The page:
Sunday, May 11, 2008

Numbers Behind Price Calculator

Here is a quick but thorough explanation on how I built the ethanol price calculator. The best way to debate the ethanol issue is to be as transparent as possible about what numbers people are using and where they came from, because they can alter the final product and lead to the wide variations and inaccurate reporting that we often see.
To calculate how much less ethanol blends should be, we must consider the energy density. This is the amount of energy in the fuel molecules that can be converted into mechanical energy for the car.
Energy density of Ethanol = 24.8MJ/L
Energy density of Gasoline = 34.3MJ/L

This comes out to approximately 28% decrease in energy for ethanol over gasoline. Once this value is known, then the next step is to figure out how much blend is going into the tank. For example, if only 10% of the fuel is ethanol, then only 10% is susceptible to the 28% decrease. In other words, 10% of 28 is 2.8%, which is the amount of mileage decrease you would see in a car filled with E10. The same goes for E85 blends, where you would take 85% times 28 and find that the decrease is 23.8% over filling your tank with 100% gasoline. I then took these values and multiplied the original price of regular unleaded by these percentages to find the amount of money to subtract off the original price of gasoline to get the amount that the ethanol blend should be sold for.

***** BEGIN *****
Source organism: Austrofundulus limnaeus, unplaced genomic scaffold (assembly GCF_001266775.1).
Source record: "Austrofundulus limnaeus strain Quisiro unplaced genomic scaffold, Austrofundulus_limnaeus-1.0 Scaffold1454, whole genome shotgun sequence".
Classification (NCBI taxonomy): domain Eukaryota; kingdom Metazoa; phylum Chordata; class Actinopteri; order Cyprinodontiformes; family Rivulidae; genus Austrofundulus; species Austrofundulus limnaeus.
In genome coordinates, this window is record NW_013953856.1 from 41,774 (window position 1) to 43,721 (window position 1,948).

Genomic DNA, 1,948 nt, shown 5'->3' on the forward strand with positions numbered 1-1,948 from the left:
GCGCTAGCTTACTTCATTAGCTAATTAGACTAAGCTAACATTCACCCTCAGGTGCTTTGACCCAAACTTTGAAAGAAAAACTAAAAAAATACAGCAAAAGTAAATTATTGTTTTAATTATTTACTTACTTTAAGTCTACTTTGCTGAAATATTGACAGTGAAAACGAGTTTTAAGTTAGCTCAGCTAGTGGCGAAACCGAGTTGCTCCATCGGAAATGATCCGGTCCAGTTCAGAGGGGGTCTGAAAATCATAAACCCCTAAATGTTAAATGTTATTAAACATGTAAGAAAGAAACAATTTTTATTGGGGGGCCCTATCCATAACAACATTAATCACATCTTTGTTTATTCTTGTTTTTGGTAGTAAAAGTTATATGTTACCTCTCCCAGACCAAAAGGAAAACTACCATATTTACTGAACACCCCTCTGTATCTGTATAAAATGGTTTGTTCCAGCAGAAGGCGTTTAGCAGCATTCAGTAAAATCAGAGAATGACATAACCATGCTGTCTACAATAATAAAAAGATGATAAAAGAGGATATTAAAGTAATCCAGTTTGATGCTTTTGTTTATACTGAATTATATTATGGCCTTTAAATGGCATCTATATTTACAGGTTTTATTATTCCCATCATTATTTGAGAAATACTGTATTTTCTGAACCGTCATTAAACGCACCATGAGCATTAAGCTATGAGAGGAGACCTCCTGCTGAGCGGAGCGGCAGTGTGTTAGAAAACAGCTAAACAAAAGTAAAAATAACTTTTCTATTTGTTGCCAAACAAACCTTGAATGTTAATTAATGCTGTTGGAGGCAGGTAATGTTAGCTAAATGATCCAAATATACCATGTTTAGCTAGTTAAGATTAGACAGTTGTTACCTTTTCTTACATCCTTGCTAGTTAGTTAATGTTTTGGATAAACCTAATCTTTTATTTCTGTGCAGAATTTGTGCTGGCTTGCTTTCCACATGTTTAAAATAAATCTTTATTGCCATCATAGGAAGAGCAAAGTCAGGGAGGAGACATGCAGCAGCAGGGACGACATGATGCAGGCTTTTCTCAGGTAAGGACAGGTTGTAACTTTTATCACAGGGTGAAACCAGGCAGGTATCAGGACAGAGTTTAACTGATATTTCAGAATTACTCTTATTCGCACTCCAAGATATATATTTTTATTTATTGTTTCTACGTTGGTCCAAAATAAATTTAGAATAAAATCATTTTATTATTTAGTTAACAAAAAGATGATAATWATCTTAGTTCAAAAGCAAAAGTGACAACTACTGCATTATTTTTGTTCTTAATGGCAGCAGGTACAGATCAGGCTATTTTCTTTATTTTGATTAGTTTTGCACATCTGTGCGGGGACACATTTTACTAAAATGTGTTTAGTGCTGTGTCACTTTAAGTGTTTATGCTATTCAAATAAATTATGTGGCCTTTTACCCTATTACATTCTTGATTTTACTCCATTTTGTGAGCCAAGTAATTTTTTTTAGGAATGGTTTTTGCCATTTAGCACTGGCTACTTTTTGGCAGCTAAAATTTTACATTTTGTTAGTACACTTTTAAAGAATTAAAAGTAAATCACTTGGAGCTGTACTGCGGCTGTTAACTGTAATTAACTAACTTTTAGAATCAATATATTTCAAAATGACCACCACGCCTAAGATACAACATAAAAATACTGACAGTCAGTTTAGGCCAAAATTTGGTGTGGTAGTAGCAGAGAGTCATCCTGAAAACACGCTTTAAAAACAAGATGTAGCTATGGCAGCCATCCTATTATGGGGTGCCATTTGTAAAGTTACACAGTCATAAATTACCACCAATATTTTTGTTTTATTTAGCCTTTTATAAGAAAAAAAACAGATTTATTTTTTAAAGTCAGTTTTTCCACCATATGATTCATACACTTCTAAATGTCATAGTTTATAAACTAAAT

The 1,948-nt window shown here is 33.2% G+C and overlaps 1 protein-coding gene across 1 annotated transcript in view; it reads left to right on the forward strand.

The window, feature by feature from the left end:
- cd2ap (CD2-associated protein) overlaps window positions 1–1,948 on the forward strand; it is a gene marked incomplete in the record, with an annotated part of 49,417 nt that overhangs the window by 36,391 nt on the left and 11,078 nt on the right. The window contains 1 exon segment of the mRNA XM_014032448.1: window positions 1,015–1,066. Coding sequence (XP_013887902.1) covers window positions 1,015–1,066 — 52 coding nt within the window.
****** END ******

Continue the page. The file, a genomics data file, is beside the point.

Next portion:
Here's an example:
-If regular unleaded costs $3.70 per gallon and you want to fill up with 10% ethanol, you would:

1) Take 28% times 10% to find that the decrease in mileage is 2.8% per gallon.

2) 2.8% times $3.70 per gallon gives us .1036. (So 10.36 cents per gallon should be taken off the original price).

3) Finally, subtract $3.70 by 10.36 cents to get $3.59 per gallon should be the price of E10.

I hope this helps those to figure out on their own whether ethanol blends are worth their money. If they are not, please write to the gas station owners or your local legislature to make sure that we aren't being taken advantage of by blenders who want to earn more money by decreasing the margin between regular gasoline and ethanol blends.

1 comment:

mus302 said...

Ethanol has a larger effect on the price gasoline than just the difference that can be seen at the pump. As we all know the oil companies have failed to expand refinery capacity at the same rate as demand has grown. At least part of the price of gasoline is related to this limited refinery capacity. Since ethanol adds to the fuel supply it limits the effects of the refinery crunch lowering gasoline prices.

Biofuels in general are also adding to the fuel supply and limiting the effects of oil production shortfalls. It is estimated that about 1/3 of the new global demand for fuels was met by increased production of biofuels. Without that new production, the decision by OPEC to hold supply steady would have pushed oil prices even higher than they are now.